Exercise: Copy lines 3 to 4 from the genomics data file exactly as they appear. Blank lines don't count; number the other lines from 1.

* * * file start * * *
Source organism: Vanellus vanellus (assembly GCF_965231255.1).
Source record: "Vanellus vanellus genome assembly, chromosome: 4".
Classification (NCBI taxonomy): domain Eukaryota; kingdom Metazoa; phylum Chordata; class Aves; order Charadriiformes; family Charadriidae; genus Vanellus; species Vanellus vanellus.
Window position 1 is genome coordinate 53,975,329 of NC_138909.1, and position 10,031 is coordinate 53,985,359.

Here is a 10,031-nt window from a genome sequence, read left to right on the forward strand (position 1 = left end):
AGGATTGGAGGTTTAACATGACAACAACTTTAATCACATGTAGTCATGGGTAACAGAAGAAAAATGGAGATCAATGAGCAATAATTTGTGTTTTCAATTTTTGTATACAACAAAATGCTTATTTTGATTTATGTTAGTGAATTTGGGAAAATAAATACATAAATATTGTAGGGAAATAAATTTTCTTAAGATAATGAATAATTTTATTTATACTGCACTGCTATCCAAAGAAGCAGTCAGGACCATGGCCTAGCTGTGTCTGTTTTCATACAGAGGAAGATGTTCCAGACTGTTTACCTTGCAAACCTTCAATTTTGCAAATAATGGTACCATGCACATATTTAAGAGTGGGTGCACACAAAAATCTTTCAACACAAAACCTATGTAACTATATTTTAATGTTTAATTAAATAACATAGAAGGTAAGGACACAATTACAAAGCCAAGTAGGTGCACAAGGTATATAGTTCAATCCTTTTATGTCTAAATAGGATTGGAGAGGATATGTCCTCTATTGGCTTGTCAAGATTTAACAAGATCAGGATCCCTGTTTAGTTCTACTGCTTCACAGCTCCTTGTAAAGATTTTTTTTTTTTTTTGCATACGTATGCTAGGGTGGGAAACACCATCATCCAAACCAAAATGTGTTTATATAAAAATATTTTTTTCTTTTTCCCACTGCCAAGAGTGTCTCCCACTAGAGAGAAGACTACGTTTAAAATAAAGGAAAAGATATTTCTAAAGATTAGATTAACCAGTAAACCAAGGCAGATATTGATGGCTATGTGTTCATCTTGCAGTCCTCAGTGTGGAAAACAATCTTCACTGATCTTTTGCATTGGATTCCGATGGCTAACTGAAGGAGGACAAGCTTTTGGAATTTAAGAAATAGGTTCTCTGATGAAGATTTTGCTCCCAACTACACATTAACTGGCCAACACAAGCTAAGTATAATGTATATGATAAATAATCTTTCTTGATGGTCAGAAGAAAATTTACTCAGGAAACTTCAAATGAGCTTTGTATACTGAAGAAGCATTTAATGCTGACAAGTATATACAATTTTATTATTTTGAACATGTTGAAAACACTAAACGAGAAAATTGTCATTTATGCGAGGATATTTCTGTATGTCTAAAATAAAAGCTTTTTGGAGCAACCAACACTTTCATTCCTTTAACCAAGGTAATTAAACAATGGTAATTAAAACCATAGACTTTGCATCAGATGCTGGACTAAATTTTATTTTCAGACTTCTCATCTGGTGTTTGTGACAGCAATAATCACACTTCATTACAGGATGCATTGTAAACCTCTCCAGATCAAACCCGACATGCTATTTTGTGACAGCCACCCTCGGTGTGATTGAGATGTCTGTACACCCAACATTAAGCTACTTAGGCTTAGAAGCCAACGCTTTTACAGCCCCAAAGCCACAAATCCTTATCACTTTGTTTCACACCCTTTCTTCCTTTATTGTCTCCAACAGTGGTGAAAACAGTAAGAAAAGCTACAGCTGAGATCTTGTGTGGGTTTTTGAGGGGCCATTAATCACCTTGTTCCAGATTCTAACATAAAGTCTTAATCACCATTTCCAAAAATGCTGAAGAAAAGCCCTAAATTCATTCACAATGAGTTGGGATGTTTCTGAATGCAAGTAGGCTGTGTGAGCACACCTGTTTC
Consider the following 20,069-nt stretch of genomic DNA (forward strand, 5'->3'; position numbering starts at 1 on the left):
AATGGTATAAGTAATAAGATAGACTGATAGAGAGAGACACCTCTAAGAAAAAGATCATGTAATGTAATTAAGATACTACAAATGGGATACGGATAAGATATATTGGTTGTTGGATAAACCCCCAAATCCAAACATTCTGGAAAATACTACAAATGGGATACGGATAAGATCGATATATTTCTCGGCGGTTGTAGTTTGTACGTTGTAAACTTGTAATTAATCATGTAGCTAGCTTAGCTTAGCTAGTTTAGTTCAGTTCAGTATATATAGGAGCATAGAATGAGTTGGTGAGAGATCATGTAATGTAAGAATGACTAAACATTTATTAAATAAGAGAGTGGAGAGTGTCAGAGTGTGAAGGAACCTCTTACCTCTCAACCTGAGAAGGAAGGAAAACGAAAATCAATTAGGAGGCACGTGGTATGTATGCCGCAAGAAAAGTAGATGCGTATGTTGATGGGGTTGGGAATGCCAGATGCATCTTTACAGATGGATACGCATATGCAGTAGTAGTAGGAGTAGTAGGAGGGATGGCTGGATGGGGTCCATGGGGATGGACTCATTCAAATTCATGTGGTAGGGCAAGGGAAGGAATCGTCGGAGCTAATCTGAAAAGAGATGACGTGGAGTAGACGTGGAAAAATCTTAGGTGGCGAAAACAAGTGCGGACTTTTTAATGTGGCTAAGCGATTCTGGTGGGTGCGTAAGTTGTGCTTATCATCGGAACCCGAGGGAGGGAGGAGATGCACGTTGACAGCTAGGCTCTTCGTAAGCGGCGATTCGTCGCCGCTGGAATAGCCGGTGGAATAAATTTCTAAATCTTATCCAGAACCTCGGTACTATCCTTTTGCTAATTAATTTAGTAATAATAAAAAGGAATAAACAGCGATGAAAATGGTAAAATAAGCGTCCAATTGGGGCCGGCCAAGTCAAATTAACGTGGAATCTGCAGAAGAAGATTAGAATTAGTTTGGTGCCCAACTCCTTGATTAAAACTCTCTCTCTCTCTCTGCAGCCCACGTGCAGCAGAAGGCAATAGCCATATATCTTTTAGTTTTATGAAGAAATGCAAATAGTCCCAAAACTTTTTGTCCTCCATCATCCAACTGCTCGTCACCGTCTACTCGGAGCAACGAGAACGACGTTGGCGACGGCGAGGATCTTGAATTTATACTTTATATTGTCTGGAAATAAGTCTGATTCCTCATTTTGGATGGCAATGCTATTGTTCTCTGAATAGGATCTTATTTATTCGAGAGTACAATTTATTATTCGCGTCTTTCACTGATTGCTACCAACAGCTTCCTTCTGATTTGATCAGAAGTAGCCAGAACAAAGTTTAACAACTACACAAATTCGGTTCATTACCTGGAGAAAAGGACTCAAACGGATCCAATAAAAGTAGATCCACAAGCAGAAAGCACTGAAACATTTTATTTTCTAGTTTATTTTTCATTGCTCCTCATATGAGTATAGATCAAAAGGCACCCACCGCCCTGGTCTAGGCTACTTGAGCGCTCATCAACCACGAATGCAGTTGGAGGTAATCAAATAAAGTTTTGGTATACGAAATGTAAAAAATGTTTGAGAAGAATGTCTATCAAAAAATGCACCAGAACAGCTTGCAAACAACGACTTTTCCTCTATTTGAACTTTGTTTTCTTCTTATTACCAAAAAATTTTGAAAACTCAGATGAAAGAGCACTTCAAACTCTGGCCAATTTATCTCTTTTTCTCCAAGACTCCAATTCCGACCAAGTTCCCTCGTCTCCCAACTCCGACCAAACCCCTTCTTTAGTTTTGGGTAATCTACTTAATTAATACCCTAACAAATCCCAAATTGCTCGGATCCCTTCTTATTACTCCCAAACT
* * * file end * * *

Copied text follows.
Classification (NCBI taxonomy): domain Eukaryota; kingdom Metazoa; phylum Chordata; class Aves; order Charadriiformes; family Charadriidae; genus Vanellus; species Vanellus vanellus.
Window position 1 is genome coordinate 53,975,329 of NC_138909.1, and position 10,031 is coordinate 53,985,359.